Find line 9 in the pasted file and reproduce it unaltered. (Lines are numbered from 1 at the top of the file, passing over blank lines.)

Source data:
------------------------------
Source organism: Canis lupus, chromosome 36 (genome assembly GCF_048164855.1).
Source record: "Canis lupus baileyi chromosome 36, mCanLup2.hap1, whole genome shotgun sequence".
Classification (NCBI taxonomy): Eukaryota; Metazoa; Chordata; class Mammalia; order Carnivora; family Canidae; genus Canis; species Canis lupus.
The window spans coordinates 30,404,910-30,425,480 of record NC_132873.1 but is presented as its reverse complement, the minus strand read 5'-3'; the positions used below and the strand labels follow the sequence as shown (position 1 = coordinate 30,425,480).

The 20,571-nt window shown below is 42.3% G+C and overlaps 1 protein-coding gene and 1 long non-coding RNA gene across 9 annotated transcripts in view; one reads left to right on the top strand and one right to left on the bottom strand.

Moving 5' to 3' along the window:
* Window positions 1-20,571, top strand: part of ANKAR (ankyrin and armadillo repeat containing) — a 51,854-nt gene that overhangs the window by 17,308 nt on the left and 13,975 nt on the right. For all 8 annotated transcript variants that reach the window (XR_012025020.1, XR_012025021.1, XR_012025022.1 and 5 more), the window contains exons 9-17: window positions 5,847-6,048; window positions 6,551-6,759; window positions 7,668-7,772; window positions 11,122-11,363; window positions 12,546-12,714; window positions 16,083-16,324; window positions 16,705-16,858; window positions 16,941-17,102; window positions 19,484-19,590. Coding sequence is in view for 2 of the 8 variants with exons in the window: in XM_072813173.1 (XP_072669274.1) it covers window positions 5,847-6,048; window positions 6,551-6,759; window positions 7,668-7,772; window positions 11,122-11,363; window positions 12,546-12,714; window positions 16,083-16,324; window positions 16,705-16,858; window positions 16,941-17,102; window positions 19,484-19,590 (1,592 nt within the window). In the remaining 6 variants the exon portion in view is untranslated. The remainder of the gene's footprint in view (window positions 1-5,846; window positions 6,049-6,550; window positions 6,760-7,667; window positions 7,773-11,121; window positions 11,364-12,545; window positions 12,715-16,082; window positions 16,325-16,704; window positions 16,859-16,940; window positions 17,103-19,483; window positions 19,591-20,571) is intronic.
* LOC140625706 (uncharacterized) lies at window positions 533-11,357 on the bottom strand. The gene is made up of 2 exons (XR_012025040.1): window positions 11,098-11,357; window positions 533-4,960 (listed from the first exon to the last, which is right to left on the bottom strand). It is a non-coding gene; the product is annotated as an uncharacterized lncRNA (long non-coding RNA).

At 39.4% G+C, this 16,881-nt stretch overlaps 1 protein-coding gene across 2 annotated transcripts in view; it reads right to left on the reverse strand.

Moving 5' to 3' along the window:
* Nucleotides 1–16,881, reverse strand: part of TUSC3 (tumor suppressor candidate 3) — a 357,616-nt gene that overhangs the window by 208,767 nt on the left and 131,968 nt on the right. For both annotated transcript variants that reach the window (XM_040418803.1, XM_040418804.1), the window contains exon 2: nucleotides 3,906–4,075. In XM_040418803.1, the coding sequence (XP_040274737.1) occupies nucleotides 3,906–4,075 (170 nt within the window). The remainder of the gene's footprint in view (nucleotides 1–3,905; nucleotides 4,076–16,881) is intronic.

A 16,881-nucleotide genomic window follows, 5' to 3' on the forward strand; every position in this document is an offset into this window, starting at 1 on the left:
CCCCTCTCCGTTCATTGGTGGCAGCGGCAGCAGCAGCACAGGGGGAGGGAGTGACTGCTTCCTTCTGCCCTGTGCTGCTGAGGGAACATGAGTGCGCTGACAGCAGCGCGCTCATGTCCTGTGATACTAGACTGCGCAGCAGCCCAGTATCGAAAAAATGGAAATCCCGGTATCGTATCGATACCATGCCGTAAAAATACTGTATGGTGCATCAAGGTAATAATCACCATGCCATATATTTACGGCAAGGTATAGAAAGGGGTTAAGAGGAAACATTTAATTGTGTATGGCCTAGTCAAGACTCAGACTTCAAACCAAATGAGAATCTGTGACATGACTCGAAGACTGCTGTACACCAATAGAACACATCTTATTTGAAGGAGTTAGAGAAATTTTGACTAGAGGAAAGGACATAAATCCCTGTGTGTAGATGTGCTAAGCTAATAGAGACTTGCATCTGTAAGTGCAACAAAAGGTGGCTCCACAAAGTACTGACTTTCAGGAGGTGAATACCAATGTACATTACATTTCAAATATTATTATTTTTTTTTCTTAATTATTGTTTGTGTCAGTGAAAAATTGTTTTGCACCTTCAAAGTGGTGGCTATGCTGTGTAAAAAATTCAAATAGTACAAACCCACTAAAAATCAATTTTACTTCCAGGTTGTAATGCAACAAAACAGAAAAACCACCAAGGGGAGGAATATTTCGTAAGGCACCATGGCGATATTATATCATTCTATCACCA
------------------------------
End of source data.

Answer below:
At 39.4% G+C, this 16,881-nt stretch overlaps 1 protein-coding gene across 2 annotated transcripts in view; it reads right to left on the reverse strand.